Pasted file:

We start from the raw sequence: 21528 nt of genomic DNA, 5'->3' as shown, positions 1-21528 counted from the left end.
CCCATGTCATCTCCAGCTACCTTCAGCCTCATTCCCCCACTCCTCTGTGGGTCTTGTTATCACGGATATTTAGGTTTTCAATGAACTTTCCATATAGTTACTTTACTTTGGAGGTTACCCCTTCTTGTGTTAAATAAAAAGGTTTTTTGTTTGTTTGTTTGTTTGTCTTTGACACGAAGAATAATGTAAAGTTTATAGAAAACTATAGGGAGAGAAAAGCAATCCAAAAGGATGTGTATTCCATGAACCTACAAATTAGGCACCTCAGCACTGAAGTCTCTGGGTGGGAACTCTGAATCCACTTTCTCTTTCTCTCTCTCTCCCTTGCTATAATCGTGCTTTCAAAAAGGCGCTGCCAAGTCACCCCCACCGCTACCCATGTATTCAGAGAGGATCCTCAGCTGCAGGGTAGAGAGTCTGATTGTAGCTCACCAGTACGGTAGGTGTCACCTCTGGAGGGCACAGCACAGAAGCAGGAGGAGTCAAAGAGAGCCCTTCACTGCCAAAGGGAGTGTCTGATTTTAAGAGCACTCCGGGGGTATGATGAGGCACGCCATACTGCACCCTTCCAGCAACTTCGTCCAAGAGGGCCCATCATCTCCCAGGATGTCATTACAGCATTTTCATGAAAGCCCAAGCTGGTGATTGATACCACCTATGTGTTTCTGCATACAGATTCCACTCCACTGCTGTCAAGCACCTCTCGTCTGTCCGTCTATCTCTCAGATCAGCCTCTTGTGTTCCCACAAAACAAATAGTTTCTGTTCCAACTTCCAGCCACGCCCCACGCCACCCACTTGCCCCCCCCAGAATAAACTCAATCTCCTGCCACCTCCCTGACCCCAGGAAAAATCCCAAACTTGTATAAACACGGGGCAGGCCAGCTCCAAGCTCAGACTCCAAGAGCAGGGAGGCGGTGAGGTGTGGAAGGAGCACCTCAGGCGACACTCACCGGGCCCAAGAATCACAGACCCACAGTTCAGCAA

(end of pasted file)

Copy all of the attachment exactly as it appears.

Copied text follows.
We start from the raw sequence: 21528 nt of genomic DNA, 5'->3' as shown, positions 1-21528 counted from the left end.
CCCATGTCATCTCCAGCTACCTTCAGCCTCATTCCCCCACTCCTCTGTGGGTCTTGTTATCACGGATATTTAGGTTTTCAATGAACTTTCCATATAGTTACTTTACTTTGGAGGTTACCCCTTCTTGTGTTAAATAAAAAGGTTTTTTGTTTGTTTGTTTGTTTGTCTTTGACACGAAGAATAATGTAAAGTTTATAGAAAACTATAGGGAGAGAAAAGCAATCCAAAAGGATGTGTATTCCATGAACCTACAAATTAGGCACCTCAGCACTGAAGTCTCTGGGTGGGAACTCTGAATCCACTTTCTCTTTCTCTCTCTCTCCCTTGCTATAATCGTGCTTTCAAAAAGGCGCTGCCAAGTCACCCCCACCGCTACCCATGTATTCAGAGAGGATCCTCAGCTGCAGGGTAGAGAGTCTGATTGTAGCTCACCAGTACGGTAGGTGTCACCTCTGGAGGGCACAGCACAGAAGCAGGAGGAGTCAAAGAGAGCCCTTCACTGCCAAAGGGAGTGTCTGATTTTAAGAGCACTCCGGGGGTATGATGAGGCACGCCATACTGCACCCTTCCAGCAACTTCGTCCAAGAGGGCCCATCATCTCCCAGGATGTCATTACAGCATTTTCATGAAAGCCCAAGCTGGTGATTGATACCACCTATGTGTTTCTGCATACAGATTCCACTCCACTGCTGTCAAGCACCTCTCGTCTGTCCGTCTATCTCTCAGATCAGCCTCTTGTGTTCCCACAAAACAAATAGTTTCTGTTCCAACTTCCAGCCACGCCCCACGCCACCCACTTGCCCCCCCCAGAATAAACTCAATCTCCTGCCACCTCCCTGACCCCAGGAAAAATCCCAAACTTGTATAAACACGGGGCAGGCCAGCTCCAAGCTCAGACTCCAAGAGCAGGGAGGCGGTGAGGTGTGGAAGGAGCACCTCAGGCGACACTCACCGGGCCCAAGAATCACAGACCCACAGTTCAGCAA